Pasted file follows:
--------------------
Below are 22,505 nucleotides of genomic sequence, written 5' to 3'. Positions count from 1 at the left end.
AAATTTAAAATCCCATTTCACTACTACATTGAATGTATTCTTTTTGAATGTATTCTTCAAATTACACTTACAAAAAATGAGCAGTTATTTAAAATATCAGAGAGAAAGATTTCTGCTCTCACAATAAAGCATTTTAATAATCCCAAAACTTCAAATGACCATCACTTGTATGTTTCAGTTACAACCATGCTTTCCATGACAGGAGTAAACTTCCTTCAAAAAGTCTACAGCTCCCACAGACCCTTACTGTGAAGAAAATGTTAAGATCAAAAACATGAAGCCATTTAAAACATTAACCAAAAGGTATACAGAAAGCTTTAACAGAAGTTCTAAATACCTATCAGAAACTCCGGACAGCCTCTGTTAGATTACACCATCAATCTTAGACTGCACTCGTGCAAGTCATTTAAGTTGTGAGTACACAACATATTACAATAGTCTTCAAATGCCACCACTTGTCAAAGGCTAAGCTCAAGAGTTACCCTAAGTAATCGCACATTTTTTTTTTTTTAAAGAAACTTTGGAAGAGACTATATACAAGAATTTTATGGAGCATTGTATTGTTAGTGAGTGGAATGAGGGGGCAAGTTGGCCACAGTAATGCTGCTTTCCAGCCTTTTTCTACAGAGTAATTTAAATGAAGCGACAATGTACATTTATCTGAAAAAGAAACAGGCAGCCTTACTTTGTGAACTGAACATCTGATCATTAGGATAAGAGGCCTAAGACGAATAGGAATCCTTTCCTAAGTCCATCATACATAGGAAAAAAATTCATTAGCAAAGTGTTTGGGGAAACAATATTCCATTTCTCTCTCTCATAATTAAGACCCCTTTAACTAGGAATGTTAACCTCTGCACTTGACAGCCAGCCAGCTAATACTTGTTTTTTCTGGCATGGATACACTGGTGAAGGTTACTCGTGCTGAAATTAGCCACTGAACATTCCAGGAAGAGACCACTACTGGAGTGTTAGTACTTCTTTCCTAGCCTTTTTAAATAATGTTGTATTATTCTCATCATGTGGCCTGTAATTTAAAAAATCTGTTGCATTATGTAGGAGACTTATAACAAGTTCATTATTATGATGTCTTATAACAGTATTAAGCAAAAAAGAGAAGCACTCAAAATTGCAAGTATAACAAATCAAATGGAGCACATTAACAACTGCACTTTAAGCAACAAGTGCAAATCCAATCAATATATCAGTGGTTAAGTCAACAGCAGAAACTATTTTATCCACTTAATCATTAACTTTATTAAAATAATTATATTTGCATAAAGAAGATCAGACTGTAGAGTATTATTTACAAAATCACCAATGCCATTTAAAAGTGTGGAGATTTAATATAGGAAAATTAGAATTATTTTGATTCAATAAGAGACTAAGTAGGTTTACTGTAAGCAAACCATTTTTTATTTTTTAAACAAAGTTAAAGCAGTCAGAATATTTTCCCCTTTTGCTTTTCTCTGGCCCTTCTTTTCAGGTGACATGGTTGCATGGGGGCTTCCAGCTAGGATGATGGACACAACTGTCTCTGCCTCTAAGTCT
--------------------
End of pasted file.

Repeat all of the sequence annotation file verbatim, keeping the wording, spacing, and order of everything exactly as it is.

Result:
Below are 22,505 nucleotides of genomic sequence, written 5' to 3'. Positions count from 1 at the left end.
AAATTTAAAATCCCATTTCACTACTACATTGAATGTATTCTTTTTGAATGTATTCTTCAAATTACACTTACAAAAAATGAGCAGTTATTTAAAATATCAGAGAGAAAGATTTCTGCTCTCACAATAAAGCATTTTAATAATCCCAAAACTTCAAATGACCATCACTTGTATGTTTCAGTTACAACCATGCTTTCCATGACAGGAGTAAACTTCCTTCAAAAAGTCTACAGCTCCCACAGACCCTTACTGTGAAGAAAATGTTAAGATCAAAAACATGAAGCCATTTAAAACATTAACCAAAAGGTATACAGAAAGCTTTAACAGAAGTTCTAAATACCTATCAGAAACTCCGGACAGCCTCTGTTAGATTACACCATCAATCTTAGACTGCACTCGTGCAAGTCATTTAAGTTGTGAGTACACAACATATTACAATAGTCTTCAAATGCCACCACTTGTCAAAGGCTAAGCTCAAGAGTTACCCTAAGTAATCGCACATTTTTTTTTTTTTAAAGAAACTTTGGAAGAGACTATATACAAGAATTTTATGGAGCATTGTATTGTTAGTGAGTGGAATGAGGGGGCAAGTTGGCCACAGTAATGCTGCTTTCCAGCCTTTTTCTACAGAGTAATTTAAATGAAGCGACAATGTACATTTATCTGAAAAAGAAACAGGCAGCCTTACTTTGTGAACTGAACATCTGATCATTAGGATAAGAGGCCTAAGACGAATAGGAATCCTTTCCTAAGTCCATCATACATAGGAAAAAAATTCATTAGCAAAGTGTTTGGGGAAACAATATTCCATTTCTCTCTCTCATAATTAAGACCCCTTTAACTAGGAATGTTAACCTCTGCACTTGACAGCCAGCCAGCTAATACTTGTTTTTTCTGGCATGGATACACTGGTGAAGGTTACTCGTGCTGAAATTAGCCACTGAACATTCCAGGAAGAGACCACTACTGGAGTGTTAGTACTTCTTTCCTAGCCTTTTTAAATAATGTTGTATTATTCTCATCATGTGGCCTGTAATTTAAAAAATCTGTTGCATTATGTAGGAGACTTATAACAAGTTCATTATTATGATGTCTTATAACAGTATTAAGCAAAAAAGAGAAGCACTCAAAATTGCAAGTATAACAAATCAAATGGAGCACATTAACAACTGCACTTTAAGCAACAAGTGCAAATCCAATCAATATATCAGTGGTTAAGTCAACAGCAGAAACTATTTTATCCACTTAATCATTAACTTTATTAAAATAATTATATTTGCATAAAGAAGATCAGACTGTAGAGTATTATTTACAAAATCACCAATGCCATTTAAAAGTGTGGAGATTTAATATAGGAAAATTAGAATTATTTTGATTCAATAAGAGACTAAGTAGGTTTACTGTAAGCAAACCATTTTTTATTTTTTAAACAAAGTTAAAGCAGTCAGAATATTTTCCCCTTTTGCTTTTCTCTGGCCCTTCTTTTCAGGTGACATGGTTGCATGGGGGCTTCCAGCTAGGATGATGGACACAACTGTCTCTGCCTCTAAGTCT